Pangea Living Dummy

[Burger/Lauren/Ol'Factory; 2011]

Styles: punk, garage rock, party band, jokes
Others: Thee Oh Sees, Black Lips, Jay Reatard

The first thing most people will notice when they pick up Living Dummy (or, let’s be honest, glance at the JPEG album cover on their internet browser) is that Pangea have prominently included a representation of a woman with three exposed breasts that appears to have been drawn with ballpoint pen. Juvenile? Crass? Perhaps, but the spirit behind this crudely-rendered representation lies at the heart of the record’s grinning, shouting, guitar-flailing sound.

Pangea’s brand of skuzzy garage punk won’t be alien to anyone who’s been present for the last decade’s cascade of 60s- and 70s-inspired indie bands. From Black Lips and Thee Oh Sees to Ty Segall and The King Khan & BBQ Show, the sound of raw guitar pop mixed with wild punk attitude has become as familiar to internet-age music lovers as shiny white iPod earbuds. So familiar, in fact, that it’s difficult for a garage punk band to surprise us anymore. The genre has proved a fertile ground for immediate and fun pop songs, but as happens with anything that works, it’s becoming increasingly harder for bands to offer anything inventive or original.

Some artists solve this problem by abstracting the genre to near-ambient degrees. Groups like Dirty Beaches and Crystal Stilts wash the classic sounds of The Animals and The Sonics in grainy reverb and tape decay effects. With today’s nearly limitless recording options, these recording methods are conscious choices made by the artist to color their work. Whether it’s an attempt to capture the “authenticity” of sound decay tied to physical degradation or a blissful washout of sound employed to tip ever closer to experimental ambient soundscapes (No Age, for their part, accomplish the same goal by wildly catapulting between the two), the effect is clear: These bands subvert the question of originality by swimming around the sound.

Pangea, on the other hand, subvert the questions by barreling straight through it. Between the album cover and song titles (“Make Me Feel Weird,” “Shitty,” “Night of the Living Dummy”), the band is clearly choosing to ignore this question altogether in favor of simply having a party.

There are no reverb washes or audio decay on Living Dummy, although they’re not shy about dialing up some gain into the vocal mics. Opener “No Feelin’” begins with a simple, overdriven, two-note guitar lick and an extended blistering screech. The tune quickly settles down into catchy rock with an extra-infectious chorus, and this seems to be much of Living Dummy’s strategy: moments of abrasive yelps and guitar spasms quickly alleviated by sugary guitar pop hooks. This sweet-and-sour combination is solidly satisfying; at no time during the runtime of Living Dummy does the band pause for a breather or echo-filled interlude. They seem to by firing on all cylinders at all times, trying to squeeze as many sing-along choruses and call-and-response breakdowns as possible into the recording. They love including little sound baubles too, like the pleasing flamenco flourishes that spice up the otherwise jangly, lovelorn “My Heart” and the square-wave keyboard line that forcibly punctuates the chorus melody on “Summertime.” Pangea also employ the kinds of overpowering harmonizing vocals Wavves made famous on songs like “To the Dregs” and “So Bored.” However, in Pangea’s hands, on songs like “Me and You” and the aforementioned “Summertime,” the effect is more playful than haunting, like a teenager fooling with studio equipment to emulate vintage vampire movies.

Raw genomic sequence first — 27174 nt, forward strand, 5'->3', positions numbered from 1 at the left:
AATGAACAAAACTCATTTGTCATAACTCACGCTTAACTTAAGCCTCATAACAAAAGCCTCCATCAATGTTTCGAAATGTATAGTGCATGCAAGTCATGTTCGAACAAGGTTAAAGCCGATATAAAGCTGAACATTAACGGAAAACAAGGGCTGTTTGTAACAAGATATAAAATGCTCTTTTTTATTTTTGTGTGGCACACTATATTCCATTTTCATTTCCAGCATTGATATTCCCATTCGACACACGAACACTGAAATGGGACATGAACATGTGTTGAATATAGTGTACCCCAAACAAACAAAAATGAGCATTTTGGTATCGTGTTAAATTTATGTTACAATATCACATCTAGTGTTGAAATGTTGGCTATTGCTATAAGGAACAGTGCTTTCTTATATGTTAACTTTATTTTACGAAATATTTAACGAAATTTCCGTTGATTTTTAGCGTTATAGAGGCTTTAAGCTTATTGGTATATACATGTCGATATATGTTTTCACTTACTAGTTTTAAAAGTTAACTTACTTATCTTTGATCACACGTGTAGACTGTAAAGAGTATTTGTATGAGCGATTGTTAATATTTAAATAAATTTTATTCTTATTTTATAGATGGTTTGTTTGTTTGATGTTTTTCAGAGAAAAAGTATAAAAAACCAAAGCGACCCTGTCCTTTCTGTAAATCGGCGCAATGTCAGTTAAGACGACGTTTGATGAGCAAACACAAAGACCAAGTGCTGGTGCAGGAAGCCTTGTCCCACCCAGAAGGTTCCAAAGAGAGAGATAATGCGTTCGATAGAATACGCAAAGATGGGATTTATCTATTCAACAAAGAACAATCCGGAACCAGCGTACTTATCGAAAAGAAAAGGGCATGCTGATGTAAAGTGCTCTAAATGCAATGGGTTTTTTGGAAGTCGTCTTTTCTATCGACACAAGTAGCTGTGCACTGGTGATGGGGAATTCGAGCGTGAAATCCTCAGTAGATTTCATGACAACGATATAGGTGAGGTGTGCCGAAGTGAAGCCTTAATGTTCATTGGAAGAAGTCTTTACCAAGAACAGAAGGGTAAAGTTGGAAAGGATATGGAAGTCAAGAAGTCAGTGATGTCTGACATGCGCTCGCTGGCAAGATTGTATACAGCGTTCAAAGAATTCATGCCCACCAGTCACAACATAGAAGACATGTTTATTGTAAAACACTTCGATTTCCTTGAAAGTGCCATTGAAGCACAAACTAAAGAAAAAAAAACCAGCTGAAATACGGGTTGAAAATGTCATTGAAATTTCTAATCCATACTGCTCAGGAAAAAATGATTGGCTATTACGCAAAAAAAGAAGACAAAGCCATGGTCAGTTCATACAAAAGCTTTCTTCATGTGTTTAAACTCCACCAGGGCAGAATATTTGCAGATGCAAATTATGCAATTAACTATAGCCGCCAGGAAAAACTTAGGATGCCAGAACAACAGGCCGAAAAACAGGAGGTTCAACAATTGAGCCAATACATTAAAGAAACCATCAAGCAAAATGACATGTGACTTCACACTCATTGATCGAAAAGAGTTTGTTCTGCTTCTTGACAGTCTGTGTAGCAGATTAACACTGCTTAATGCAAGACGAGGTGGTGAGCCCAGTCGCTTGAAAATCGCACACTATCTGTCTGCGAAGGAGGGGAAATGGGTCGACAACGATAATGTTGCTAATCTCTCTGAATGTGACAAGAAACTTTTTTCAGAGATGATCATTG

As to their songwriting subject matter, Pangea seem more than happy to accept the mantle of “lowbrow.” Many of the words sung on Living Dummy are obscured either by distortion or the rudimentary mix, but the few that are discernible are pretty upfront about their juvenile brashness. On “Make Me Feel Weird,” they write a line that could be at home on a Blink-182 lyric sheet: “Let’s talk about your dad/ What kind of guy is he?/ You say he hates fags/ Well, I think he’d like me.” And Pangea do Dead Kennedys one better by not just being “Too Drunk to Fuck,” but, in their song, “Too Drunk to Cum.”

There are, however, moments where honest emotions peek through the jokey veneer, as on “Night of the Living Dummy.” “We don’t hold hands anymore/ We just give head anymore/ I always wanted to try,” a line that combines naked emotion and adolescent sexuality into a weird kind of charm. With the line “And I know/ This will come back to haunt me in the end,” on “Haunted,” the word “know” is sustained with enough emotion and longing to evoke both Johnnie Ray and Ricky Valli. Sadly, these moments are never fully fleshed out, and the few times the band manages to rise above the tongue-in-cheek squall, they’re not confident enough to stay for long.

Living Dummy is an aggressively fun, rainbow-colored rollercoaster, but the fleeting emotional peaks show that, with a little growth and development, Pangea could soon turn into a truly impressive band. While an artistic breakthrough is frustratingly absent on this record, sometimes half the fun of pop music is listening to a band in the midst of development. I mean, isn’t that what the garage is for, after all?

Links: Pangea - Burger/Lauren/Ol'Factory

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